Bespoke Storage Pin Image

How Practical Is Your Storage?

Author: Lauren Coleman

I’ve had storage on my mind for a while, even more so after the practical nursery post earlier this week. Thank you for all the very helpful comments by the way.

After living in the world’s smallest house where limited kitchen cupboard space meant we had to put the biscuit tin in the loft, (it does wonders for the waistline I tell you) storage has always been a high priority for me. But, my friends, it has to be practical. My sister-in-law has a cupboard in her hall with no shelves so once the hoover’s in there’s no utilisable storage above for anything else. This would drive me crackers! I remember going to a friends house once and as her clothing collection grew so did the amount of furniture. Left, right and centre there were small chests of drawers, lined up next to bedside sized tables. Really she just needed one large chest with a cavernous capacity rather than cluttering her house with lots of small pieces of furniture.

I mentioned before about the bespoke shoe cabinet we had made for our hall using the service from Jali. Two years on it’s still perfect for our requirements mainly because we ensured the measurements perfectly fitted the height of my favourite boots!

The same is true in our living room where the shelves inside the alcove cupboard perfectly fit around our amp and sound system.

James also built the shelving for our laundry cupboard from scratch and it perfectly fits the two appliances. The bottom shelf on the right-hand side is set back slightly to allow for the hoover to slot in and I made sure there was room to display the vintage laundry box I found in an antique shop. To the right, we have our ironing board and to the left, heaps of coat hooks.
Utility cupboard with storage
Yes, I’d love a huge utility room with a sink but this clever solution means all the essentials are in one place and out of the kitchen.
Again when we built the shelving units in our snug we got out the largest coffee table book we owned to make sure it would slide easily on to the shelf.

You get the idea what I’m harping on about here. While I believe storage is super important I believe it has to be practical and has to suit your needs. After a huge clear out in my bathroom I realised I needed far less storage than I anticipated and so I urge you to determine what you’re storing BEFORE you buy or make any storage solution. Obviously you do need to think ahead and allow for any collections to expand but I do think some storage options just allow us to hoard rather than live more minimally. In my opinion too many things get put away into neatly lidded baskets when they should be sent down the charity shop or recycled. My friend was saying earlier this week she used to have multiple felt baskets for odds and sods but all they collected was dust.

I am a huge fan of an Ikea belly basket for this purpose. If you can see it, you’ll use it, plus the handles make it so practical. I regularly cart one out of my dressing room with all my hair products into the hallway when I dry my hair. To contradict myself I love the Wilko storage cubes mainly because they’re functional as a perching spot as well as a great place to store magazines. This has made me think though, do I really need all those magazines?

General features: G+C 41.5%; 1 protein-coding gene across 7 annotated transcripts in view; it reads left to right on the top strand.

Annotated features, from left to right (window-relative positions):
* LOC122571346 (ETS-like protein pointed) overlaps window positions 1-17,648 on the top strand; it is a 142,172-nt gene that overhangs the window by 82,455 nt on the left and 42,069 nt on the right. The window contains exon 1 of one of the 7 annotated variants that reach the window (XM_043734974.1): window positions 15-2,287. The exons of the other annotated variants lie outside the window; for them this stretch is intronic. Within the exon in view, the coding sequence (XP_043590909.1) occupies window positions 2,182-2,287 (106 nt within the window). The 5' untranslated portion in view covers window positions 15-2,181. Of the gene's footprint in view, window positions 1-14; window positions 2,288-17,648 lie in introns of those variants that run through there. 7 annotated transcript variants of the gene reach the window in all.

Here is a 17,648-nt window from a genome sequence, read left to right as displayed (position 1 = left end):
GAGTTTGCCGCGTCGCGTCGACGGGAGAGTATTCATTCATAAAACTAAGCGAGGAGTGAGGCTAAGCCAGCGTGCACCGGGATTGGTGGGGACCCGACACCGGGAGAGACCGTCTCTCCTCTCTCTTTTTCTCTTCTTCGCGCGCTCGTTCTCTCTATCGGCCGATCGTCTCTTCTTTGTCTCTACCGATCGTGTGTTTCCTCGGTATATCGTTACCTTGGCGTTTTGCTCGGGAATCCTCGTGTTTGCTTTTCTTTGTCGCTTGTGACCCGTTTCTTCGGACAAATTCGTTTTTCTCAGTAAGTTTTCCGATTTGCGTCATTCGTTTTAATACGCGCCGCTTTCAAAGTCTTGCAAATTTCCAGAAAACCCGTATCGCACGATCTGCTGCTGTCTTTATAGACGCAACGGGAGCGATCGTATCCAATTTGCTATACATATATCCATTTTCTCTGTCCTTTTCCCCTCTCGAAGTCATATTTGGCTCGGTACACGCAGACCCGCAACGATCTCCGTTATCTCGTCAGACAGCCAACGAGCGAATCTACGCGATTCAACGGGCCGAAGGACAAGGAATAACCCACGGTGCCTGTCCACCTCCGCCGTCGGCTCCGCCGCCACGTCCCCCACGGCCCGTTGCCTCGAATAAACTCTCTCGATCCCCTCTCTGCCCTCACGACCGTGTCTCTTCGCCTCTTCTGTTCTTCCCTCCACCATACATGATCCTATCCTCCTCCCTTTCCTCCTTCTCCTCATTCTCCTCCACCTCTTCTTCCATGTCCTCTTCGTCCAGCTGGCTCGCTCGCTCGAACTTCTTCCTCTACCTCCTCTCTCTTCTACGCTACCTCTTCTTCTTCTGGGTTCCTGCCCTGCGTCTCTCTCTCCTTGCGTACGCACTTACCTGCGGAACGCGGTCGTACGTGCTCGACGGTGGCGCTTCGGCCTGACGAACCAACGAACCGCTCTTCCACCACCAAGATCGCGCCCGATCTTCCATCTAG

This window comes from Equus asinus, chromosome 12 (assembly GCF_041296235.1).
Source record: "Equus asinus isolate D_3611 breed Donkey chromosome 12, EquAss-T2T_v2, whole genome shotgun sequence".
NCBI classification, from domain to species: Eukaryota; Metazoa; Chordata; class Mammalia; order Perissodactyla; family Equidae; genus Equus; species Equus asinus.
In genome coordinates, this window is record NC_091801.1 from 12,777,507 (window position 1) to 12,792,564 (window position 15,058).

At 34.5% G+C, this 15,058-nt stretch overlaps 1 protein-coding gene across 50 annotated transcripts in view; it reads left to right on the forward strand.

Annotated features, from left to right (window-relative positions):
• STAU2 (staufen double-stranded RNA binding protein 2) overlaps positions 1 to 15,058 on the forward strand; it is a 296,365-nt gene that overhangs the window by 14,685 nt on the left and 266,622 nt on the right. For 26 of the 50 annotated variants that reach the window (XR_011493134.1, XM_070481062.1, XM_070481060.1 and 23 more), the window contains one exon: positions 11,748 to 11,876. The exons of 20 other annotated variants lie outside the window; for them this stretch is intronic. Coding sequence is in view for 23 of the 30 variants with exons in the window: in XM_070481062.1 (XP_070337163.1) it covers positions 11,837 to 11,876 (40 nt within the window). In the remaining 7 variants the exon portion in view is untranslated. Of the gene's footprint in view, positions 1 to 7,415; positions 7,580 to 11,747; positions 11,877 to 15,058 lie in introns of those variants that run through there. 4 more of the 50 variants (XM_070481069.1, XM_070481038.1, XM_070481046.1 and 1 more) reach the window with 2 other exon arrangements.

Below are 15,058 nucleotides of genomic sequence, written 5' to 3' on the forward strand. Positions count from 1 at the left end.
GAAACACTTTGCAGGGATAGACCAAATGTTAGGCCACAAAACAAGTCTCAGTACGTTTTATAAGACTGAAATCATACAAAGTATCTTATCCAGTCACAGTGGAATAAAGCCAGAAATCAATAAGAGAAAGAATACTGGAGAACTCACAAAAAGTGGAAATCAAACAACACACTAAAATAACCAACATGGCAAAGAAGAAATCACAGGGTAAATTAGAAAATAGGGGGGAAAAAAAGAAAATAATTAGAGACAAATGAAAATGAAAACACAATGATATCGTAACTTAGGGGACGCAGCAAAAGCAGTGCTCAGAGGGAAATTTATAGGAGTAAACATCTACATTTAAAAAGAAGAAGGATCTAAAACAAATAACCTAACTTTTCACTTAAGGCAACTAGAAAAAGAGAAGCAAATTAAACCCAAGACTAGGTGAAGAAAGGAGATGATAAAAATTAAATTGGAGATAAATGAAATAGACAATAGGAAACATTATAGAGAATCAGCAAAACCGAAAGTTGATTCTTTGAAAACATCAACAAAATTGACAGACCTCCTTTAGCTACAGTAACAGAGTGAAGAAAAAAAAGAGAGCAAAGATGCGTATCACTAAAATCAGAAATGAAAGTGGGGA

Don’t worry I realise this only applies to adult-related spaces and when it comes to littles, maximum storage is required and they’ll be heaps of it in the nursery and playroom. (We’ve got a carpenter in mind to build fitted cupboards who charges £90 a day plus materials). However, I intend to have a huge purge over the next few months. Recently life has become very cluttered all over again and I feel the need to pare back and empty those baskets! I need to revist all those Marie Kondo methods.

Does anyone agree, it’s not the amount of storage, it’s how you use it? What are your favourite methods of storing? Do you think there are any refinements that could be made to the way you store all your bits and pieces?

{Contributors}

Hallway images by Little Beanies | Snug images by WE ARE // THE CLARKES | Header wardrobe and utility cupboard image by Adam Crohill

Author
Lauren likes Paris, Prosecco and Paint Charts
Follow Lauren on instagram @mrslaurencoleman
This post may include affiliate links.
SHOP OUR INSTAGRAM

20 thoughts on “How Practical Is Your Storage?

  1. Lauren I want to ask more about your utility! We are buying a house with a little utility room, I feel so grown up! I’d like to stack the washing machine and tumble drier. Obviously the washer goes at the bottom but is your drier sat on a “normal” shelf or super strength?!

    1. James is currently in the air flying back from a work trip in South Africa so I’d need to check with him, but as far as I remember he just used a few extra brackets to make it super secure. If I remember rightly the tumble dryer isn’t as heavy as the washing machine and doesn’t shake as much either! Congrats on the utility room! x

      1. I’d second this – our old house had a tiny utility / downstairs loo which had the washing machine and tumble dryer stacked. I don’t think there was anything between the two. The washing machine sat on the floor, the tumbler directly on top of it. This worked perfectly. We have recently moved to a house with the biggest utility room ever (well, compared to what i’m used to!). I’ve LOVE for it to be kitted out like a luxury boot room…..but its going to have to stay in its full 1970’s original glory for a looooong time until we can afford to replace it all. Gah!